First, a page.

Being a restaurant or bar owner, there are many ways food or produce contamination can happen to you. Understanding what it is and how it can be avoided is essential to the life line of your establishment.

Food contamination refers to foods that are spoiled or tainted because they either contain microorganisms, such as bacteria or parasites, or toxic substances that make them unfit for consumption. Food contamination can be microbial or environmental, with the former being more common. Environmental contaminants that can enter the food supply chain include pesticides, heavy metals, and other chemical agents. Many opportunities exist for food to become contaminated as it is produced and distributed. First, bacteria are present in the animals raised for food. Meat and poultry can become contaminated during slaughter through cross-contamination from intestinal fecal matter. Similarly, fresh fruits and vegetables can be contaminated if they are washed using water contaminated with animal manure or human sewage. During food processing, contamination is also possible from infected food handlers.

WAYS TO AVOID CROSS CONTAMINATION:

Cutting Boards and Food Safety
Type of boards: Choose either wood or a non-porous surface cutting boards such as plastic, marble, glass, or pyroceramic. Non-porous surfaces are easier to clean than wood.

Avoid cross-contamination: Use one cutting board for fresh produce and bread and a separate one for raw meat, poultry, and seafood. This will prevent bacteria on a cutting board that is used for raw meat, poultry, or seafood from contaminating food that requires no further cooking.

Cleaning cutting boards: To keep all cutting boards clean, wash them with hot, soapy water after each use; then rinse with clear water and air dry or pat dry with clean paper towels. Non-porous acrylic, plastic, or glass boards and solid wood boards can be washed in a dishwasher (laminated boards may crack and split). Both wooden and plastic cutting boards can be sanitized with a solution of 1 tablespoon of unscented, liquid chlorine bleach per gallon of water. Flood the surface with the bleach solution and allow it to stand for several minutes. Rinse with clear water and air dry or pat dry with clean paper towels.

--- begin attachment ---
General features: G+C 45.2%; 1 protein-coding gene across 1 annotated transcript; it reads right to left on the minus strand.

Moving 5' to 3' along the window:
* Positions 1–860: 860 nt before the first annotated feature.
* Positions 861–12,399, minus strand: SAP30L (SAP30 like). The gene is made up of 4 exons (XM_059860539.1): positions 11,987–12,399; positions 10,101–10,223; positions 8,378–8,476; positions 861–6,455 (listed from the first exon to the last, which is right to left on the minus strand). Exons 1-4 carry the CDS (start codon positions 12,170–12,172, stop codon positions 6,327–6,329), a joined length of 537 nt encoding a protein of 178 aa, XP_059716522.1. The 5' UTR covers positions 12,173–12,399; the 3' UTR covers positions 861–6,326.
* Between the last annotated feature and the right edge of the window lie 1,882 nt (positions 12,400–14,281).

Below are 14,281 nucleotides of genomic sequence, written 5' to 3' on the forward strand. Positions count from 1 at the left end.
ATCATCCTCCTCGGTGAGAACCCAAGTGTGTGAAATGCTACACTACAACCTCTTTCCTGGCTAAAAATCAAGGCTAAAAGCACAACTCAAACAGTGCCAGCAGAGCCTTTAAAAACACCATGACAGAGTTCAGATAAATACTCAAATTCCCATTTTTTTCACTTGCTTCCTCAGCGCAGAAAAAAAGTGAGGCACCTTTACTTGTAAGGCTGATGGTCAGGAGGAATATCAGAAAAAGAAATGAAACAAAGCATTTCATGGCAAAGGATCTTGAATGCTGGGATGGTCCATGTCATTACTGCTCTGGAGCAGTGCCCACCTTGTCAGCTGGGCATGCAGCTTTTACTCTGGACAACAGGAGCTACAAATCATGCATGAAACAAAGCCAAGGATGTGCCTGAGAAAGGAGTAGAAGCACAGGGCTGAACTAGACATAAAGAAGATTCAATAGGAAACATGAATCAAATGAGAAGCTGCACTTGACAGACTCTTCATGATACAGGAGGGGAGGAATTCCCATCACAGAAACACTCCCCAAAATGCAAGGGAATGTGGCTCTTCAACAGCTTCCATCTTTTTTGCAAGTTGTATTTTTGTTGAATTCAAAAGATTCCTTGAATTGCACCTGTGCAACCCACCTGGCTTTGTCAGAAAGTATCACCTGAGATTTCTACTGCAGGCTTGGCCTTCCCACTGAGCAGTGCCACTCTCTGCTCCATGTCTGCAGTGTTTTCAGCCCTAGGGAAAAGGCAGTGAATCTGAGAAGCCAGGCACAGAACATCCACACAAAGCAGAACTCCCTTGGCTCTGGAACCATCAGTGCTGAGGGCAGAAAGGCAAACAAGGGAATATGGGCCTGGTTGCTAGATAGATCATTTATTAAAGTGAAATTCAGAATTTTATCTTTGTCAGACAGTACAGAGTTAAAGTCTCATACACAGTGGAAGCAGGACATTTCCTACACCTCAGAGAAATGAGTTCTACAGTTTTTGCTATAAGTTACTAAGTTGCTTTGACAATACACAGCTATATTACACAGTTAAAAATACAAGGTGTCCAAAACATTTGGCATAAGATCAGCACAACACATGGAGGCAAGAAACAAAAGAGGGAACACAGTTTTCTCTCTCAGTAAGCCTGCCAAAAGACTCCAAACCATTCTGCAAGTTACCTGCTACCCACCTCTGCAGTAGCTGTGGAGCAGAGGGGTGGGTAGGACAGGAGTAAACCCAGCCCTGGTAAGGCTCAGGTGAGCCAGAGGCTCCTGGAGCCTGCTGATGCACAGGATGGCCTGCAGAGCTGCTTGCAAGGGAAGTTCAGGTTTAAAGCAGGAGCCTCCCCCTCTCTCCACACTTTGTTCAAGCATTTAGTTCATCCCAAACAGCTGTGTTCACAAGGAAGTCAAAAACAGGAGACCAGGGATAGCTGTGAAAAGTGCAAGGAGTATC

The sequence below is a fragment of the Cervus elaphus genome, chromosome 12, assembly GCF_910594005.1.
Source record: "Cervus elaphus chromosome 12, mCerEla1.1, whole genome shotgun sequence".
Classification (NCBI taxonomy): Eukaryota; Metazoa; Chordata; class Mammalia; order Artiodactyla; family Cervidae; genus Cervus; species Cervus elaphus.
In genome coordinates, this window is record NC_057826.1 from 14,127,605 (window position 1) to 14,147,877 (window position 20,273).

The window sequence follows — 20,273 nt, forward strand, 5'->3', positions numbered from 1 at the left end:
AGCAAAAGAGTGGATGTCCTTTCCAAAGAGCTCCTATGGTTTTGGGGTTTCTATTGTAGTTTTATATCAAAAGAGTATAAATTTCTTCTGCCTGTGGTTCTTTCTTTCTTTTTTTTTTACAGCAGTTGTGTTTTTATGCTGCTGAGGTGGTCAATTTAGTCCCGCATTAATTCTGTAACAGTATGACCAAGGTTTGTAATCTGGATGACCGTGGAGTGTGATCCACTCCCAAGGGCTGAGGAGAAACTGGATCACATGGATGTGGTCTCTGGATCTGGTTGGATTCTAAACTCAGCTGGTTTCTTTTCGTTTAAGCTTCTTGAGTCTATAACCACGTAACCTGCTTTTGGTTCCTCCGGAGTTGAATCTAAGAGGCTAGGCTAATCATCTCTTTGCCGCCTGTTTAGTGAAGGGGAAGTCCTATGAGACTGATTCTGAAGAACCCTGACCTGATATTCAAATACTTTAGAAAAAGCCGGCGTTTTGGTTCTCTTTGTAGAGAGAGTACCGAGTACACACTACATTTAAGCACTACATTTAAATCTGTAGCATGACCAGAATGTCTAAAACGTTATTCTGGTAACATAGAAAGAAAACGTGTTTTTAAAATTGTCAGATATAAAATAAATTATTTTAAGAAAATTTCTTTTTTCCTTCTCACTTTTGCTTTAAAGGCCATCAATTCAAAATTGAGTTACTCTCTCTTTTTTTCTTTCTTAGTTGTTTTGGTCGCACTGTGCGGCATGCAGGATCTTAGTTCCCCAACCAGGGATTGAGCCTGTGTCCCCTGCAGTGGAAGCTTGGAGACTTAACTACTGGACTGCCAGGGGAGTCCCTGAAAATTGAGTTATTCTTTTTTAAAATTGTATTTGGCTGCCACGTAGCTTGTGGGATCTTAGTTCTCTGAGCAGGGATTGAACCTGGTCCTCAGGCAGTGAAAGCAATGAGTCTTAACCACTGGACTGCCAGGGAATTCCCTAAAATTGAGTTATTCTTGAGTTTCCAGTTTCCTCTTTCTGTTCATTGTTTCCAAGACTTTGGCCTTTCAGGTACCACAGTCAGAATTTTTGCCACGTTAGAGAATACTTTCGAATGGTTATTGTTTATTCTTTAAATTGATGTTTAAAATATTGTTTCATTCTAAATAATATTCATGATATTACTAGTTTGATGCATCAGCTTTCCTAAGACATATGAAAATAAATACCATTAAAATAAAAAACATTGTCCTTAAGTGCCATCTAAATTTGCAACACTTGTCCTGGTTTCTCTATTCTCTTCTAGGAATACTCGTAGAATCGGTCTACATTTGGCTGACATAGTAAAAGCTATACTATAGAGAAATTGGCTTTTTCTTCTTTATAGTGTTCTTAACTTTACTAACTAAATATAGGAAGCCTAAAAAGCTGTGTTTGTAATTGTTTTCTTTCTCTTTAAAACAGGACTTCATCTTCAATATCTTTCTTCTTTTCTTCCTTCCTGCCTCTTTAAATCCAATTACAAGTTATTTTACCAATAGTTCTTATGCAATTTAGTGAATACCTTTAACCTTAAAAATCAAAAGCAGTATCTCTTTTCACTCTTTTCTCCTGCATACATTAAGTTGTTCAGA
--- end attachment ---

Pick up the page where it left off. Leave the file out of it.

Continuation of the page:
Replace worn cutting boards: All plastic and wooden cutting boards wear out over time. Once cutting boards become excessively worn or develop hard-to-clean grooves, they should be discarded.

Precautions

  • Wash hands, utensils and food surfaces often. Keeping hands, utensils and food preparation surfaces clean can prevent cross-contamination, i.e. the transfer of harmful bacteria from one surface to another.

 

  • Keep raw foods separate from ready-to-eat foods. When shopping, preparing food or storing food, keep raw meat, poultry, fish and shellfish away from other foods. This also prevents cross-contamination.

 

  • Cook foods to a safe temperature. You can kill harmful organisms in most foods by cooking them to temperatures between 140°F and 180°F.

 

  • Refrigerate or freeze perishable foods. Harmful bacteria can reproduce rapidly if foods are not properly cooled. Refrigerate or freeze perishable foods within two hours of purchasing or preparing them.

 

  • Defrost food safely. Bacteria can reproduce rapidly on meat, poultry and fish at room temperature. To defrost food safely, tightly wrap meat, poultry and fish so that the juices do not drip on other food as they thaw in the refrigerator. Another method is to put the frozen food in a plastic bag and immerse it in cold water, changing the water every 30 minutes. The sealed food package can also be placed under cold, running water. Cook food immediately after defrosting.

 

  • Use caution when serving food. Throw out any leftovers that have been at room temperature for more than two hours or in hot weather for more than an hour. If cold food needs to sit out for longer than two hours, use a tray of ice under the food to keep it cold. If hot food must sit out for longer than two hours, use warming trays to keep the food hot.

 

  • Throw it out when in doubt. If you are not sure if food has been prepared, served or stored safely, throw it away.

 

  • Know when to avoid certain foods altogether.

 

If you have any questions, please email me.

Author Stratton

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